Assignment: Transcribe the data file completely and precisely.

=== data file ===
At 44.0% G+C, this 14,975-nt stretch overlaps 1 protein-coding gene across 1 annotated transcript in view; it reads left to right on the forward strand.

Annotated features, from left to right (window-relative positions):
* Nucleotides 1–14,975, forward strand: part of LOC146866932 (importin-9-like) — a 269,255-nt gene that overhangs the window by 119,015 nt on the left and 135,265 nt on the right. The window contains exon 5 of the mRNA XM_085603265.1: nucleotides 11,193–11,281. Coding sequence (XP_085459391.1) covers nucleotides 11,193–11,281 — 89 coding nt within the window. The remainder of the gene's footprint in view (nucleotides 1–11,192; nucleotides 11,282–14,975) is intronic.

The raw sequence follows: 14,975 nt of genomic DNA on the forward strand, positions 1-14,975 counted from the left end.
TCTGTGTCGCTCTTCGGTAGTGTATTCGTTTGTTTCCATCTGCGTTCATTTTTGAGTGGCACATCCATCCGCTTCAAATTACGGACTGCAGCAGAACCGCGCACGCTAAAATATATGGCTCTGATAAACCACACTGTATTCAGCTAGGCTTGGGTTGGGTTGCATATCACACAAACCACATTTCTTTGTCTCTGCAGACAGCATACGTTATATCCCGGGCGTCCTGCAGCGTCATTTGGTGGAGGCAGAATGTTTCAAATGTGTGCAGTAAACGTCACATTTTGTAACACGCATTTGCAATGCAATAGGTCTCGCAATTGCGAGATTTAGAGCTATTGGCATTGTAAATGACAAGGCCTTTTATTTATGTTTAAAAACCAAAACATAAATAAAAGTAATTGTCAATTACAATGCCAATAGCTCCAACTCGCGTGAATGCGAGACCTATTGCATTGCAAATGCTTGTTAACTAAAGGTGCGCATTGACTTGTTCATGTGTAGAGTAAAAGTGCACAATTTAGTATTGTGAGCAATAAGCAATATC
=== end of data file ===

At 44.0% G+C, this 14,975-nt stretch overlaps 1 protein-coding gene across 1 annotated transcript in view; it reads left to right on the forward strand.

Annotated features, from left to right (window-relative positions):
* Nucleotides 1–14,975, forward strand: part of LOC146866932 (importin-9-like) — a 269,255-nt gene that overhangs the window by 119,015 nt on the left and 135,265 nt on the right. The window contains exon 5 of the mRNA XM_085603265.1: nucleotides 11,193–11,281. Coding sequence (XP_085459391.1) covers nucleotides 11,193–11,281 — 89 coding nt within the window. The remainder of the gene's footprint in view (nucleotides 1–11,192; nucleotides 11,282–14,975) is intronic.

The raw sequence follows: 14,975 nt of genomic DNA on the forward strand, positions 1-14,975 counted from the left end.
TCTGTGTCGCTCTTCGGTAGTGTATTCGTTTGTTTCCATCTGCGTTCATTTTTGAGTGGCACATCCATCCGCTTCAAATTACGGACTGCAGCAGAACCGCGCACGCTAAAATATATGGCTCTGATAAACCACACTGTATTCAGCTAGGCTTGGGTTGGGTTGCATATCACACAAACCACATTTCTTTGTCTCTGCAGACAGCATACGTTATATCCCGGGCGTCCTGCAGCGTCATTTGGTGGAGGCAGAATGTTTCAAATGTGTGCAGTAAACGTCACATTTTGTAACACGCATTTGCAATGCAATAGGTCTCGCAATTGCGAGATTTAGAGCTATTGGCATTGTAAATGACAAGGCCTTTTATTTATGTTTAAAAACCAAAACATAAATAAAAGTAATTGTCAATTACAATGCCAATAGCTCCAACTCGCGTGAATGCGAGACCTATTGCATTGCAAATGCTTGTTAACTAAAGGTGCGCATTGACTTGTTCATGTGTAGAGTAAAAGTGCACAATTTAGTATTGTGAGCAATAAGCAATATC